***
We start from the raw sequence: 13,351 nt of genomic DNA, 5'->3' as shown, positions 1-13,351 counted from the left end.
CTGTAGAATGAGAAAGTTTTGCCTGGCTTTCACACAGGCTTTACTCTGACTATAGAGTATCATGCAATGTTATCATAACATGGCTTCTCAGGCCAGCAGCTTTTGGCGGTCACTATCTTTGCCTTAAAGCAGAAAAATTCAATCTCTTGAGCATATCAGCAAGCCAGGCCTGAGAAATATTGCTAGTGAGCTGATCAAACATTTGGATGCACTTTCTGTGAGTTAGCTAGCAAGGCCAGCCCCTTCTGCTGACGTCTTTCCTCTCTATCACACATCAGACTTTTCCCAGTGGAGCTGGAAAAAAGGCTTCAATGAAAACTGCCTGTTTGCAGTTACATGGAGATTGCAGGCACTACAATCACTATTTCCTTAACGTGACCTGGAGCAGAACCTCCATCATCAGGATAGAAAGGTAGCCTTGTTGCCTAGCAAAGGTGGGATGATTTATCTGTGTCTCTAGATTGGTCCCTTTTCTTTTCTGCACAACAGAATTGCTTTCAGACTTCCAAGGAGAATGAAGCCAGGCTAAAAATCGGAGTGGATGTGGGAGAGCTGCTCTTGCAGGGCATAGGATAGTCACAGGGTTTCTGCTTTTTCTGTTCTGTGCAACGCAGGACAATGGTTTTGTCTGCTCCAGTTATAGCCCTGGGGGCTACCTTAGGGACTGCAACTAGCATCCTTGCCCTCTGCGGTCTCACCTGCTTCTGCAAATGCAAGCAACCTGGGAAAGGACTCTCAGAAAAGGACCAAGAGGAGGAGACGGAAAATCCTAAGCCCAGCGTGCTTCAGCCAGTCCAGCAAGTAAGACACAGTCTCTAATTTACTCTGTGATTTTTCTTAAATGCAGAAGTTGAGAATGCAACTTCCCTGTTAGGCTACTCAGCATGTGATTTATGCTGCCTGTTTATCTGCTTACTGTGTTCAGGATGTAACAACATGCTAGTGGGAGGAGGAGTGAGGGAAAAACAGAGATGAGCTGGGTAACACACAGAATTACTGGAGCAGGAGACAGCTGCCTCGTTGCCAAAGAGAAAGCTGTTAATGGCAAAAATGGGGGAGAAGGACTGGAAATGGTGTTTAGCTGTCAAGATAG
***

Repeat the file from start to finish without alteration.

We start from the raw sequence: 13,351 nt of genomic DNA, 5'->3' as shown, positions 1-13,351 counted from the left end.
CTGTAGAATGAGAAAGTTTTGCCTGGCTTTCACACAGGCTTTACTCTGACTATAGAGTATCATGCAATGTTATCATAACATGGCTTCTCAGGCCAGCAGCTTTTGGCGGTCACTATCTTTGCCTTAAAGCAGAAAAATTCAATCTCTTGAGCATATCAGCAAGCCAGGCCTGAGAAATATTGCTAGTGAGCTGATCAAACATTTGGATGCACTTTCTGTGAGTTAGCTAGCAAGGCCAGCCCCTTCTGCTGACGTCTTTCCTCTCTATCACACATCAGACTTTTCCCAGTGGAGCTGGAAAAAAGGCTTCAATGAAAACTGCCTGTTTGCAGTTACATGGAGATTGCAGGCACTACAATCACTATTTCCTTAACGTGACCTGGAGCAGAACCTCCATCATCAGGATAGAAAGGTAGCCTTGTTGCCTAGCAAAGGTGGGATGATTTATCTGTGTCTCTAGATTGGTCCCTTTTCTTTTCTGCACAACAGAATTGCTTTCAGACTTCCAAGGAGAATGAAGCCAGGCTAAAAATCGGAGTGGATGTGGGAGAGCTGCTCTTGCAGGGCATAGGATAGTCACAGGGTTTCTGCTTTTTCTGTTCTGTGCAACGCAGGACAATGGTTTTGTCTGCTCCAGTTATAGCCCTGGGGGCTACCTTAGGGACTGCAACTAGCATCCTTGCCCTCTGCGGTCTCACCTGCTTCTGCAAATGCAAGCAACCTGGGAAAGGACTCTCAGAAAAGGACCAAGAGGAGGAGACGGAAAATCCTAAGCCCAGCGTGCTTCAGCCAGTCCAGCAAGTAAGACACAGTCTCTAATTTACTCTGTGATTTTTCTTAAATGCAGAAGTTGAGAATGCAACTTCCCTGTTAGGCTACTCAGCATGTGATTTATGCTGCCTGTTTATCTGCTTACTGTGTTCAGGATGTAACAACATGCTAGTGGGAGGAGGAGTGAGGGAAAAACAGAGATGAGCTGGGTAACACACAGAATTACTGGAGCAGGAGACAGCTGCCTCGTTGCCAAAGAGAAAGCTGTTAATGGCAAAAATGGGGGAGAAGGACTGGAAATGGTGTTTAGCTGTCAAGATAG